So there you have it!  All you have to do is follow these five simple rules, and the world will work precisely as you wish it to while you are at work.  Even if you are not a manager, they are useful, as who can possibly argue against perfection and precision?  No one will, at least not to your face!  And what you don’t know can’t hurt you, right?

And don’t forget that if you like our Facebook page, you will never miss a post… unless you want to or it irritates you or something.

* And no one wants that unless the proper forms are filled, in triplicate.

PS: a true micromanager will be rereading this post looking to see if all the formatting is correct.  Please don’t fail us!

On Words, as they Relate to Worldview

I once had an online conversation with a writer who really, really doesn’t like me.  We were arguing about something and he responded, that writers should be careful of the words and phrases they use, as they need to be precise.

He was objecting to my use of the phrase “knee-jerk” to describe a decision that he claimed had been taken after consulting everyone involved.  While the original discussion that engendered his comment was never enough to really get my juices flowing, his statement about the importance of precise language stuck with me (you may draw your own conclusions regarding what interests me from the preceding sentence).

Of course, it’s probably a good thing for prose intended for publication to be quickly and easily understandable by the widest audience possible.  But is it really that important outside of the confines of a book?  Even within those confines, I’d argue that a certain amount of transcending the rules is acceptable, so you can imagine that precision in daily language is something that I really don’t think is all that important.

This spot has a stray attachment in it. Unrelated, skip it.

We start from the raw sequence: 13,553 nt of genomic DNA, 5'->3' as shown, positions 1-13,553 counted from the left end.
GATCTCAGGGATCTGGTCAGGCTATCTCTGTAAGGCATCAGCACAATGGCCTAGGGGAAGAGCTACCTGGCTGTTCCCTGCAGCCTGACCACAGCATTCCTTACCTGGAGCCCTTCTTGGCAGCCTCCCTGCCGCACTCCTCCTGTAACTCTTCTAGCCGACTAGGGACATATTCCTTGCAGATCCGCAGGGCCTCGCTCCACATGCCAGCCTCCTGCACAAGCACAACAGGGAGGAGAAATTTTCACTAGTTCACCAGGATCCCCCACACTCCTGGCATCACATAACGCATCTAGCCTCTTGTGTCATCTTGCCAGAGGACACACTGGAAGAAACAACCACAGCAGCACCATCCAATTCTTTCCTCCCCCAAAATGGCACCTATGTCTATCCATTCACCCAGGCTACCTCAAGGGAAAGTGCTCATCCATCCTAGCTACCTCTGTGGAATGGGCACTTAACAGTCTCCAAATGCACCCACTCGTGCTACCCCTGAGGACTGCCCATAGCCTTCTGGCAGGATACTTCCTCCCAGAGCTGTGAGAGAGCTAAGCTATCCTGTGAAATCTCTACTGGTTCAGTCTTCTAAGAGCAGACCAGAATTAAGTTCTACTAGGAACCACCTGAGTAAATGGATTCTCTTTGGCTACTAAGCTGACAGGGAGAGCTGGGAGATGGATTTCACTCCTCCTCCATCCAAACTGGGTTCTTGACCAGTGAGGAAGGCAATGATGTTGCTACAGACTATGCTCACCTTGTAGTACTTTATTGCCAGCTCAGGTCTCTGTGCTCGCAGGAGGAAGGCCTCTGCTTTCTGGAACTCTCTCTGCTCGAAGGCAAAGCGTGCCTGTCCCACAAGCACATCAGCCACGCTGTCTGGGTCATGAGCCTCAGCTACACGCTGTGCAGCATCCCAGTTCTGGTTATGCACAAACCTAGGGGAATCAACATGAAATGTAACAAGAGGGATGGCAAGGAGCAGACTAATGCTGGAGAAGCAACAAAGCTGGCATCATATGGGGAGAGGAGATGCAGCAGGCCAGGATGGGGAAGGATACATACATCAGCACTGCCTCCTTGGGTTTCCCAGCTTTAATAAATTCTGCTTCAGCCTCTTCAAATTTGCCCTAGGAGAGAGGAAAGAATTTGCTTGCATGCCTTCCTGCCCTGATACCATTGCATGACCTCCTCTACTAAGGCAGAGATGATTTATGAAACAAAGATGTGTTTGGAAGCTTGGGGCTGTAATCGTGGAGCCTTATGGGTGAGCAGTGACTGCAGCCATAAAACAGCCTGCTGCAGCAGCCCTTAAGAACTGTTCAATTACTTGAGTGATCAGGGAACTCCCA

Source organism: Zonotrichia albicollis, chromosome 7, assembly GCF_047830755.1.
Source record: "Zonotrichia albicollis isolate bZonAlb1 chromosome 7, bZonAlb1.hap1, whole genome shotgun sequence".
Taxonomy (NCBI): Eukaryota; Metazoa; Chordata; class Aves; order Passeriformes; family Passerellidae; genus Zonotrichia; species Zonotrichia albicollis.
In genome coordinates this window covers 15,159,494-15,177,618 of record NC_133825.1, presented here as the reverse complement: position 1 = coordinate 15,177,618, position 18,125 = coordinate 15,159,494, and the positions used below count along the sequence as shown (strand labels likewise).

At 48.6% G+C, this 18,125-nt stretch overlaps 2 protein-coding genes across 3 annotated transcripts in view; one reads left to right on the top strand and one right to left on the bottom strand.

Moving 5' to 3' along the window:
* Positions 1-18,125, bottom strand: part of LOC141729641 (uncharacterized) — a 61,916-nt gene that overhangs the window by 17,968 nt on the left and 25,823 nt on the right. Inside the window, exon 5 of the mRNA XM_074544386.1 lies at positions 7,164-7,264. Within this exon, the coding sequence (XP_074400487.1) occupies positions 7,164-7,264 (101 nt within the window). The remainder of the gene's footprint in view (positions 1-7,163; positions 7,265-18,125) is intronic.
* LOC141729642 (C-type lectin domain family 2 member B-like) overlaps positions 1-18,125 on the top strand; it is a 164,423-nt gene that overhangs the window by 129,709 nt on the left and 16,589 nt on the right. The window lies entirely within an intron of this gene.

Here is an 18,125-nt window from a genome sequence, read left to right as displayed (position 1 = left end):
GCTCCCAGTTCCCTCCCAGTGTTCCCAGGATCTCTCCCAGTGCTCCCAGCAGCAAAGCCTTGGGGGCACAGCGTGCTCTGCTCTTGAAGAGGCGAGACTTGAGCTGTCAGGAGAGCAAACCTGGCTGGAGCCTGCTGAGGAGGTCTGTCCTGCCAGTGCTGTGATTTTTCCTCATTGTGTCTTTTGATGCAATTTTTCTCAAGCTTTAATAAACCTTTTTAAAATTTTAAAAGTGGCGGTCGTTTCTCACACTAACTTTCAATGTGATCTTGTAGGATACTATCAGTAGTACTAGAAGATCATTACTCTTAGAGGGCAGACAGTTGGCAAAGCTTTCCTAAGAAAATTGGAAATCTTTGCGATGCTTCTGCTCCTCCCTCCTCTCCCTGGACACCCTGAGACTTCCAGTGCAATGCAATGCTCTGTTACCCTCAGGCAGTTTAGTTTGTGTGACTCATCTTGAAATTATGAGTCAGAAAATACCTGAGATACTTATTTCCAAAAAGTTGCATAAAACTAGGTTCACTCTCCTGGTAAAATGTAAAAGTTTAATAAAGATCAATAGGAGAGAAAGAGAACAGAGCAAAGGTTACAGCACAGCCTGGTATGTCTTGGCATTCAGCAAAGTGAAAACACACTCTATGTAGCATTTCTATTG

xkcd.com recently summed up my view of this:

Screen Shot 2014-02-12 at 2.06.02 PM

Link to the original comic here.

Sums it up, doesn’t it?  It just seems to me that if people understand what you’re talking about, it’s fine.  I have worked with a large number of accountants and engineers in my time and, as you can imagine, many of them disagree vehemently with this point of view.  And yes, I’ve seen a strong correlation between people who need everything to be in neat little labelled boxes and people who think this way – but that’s not the point today.  I really want to focus on the language implications, because these are the ones that have more to do – in my opinion – with being a global citizen.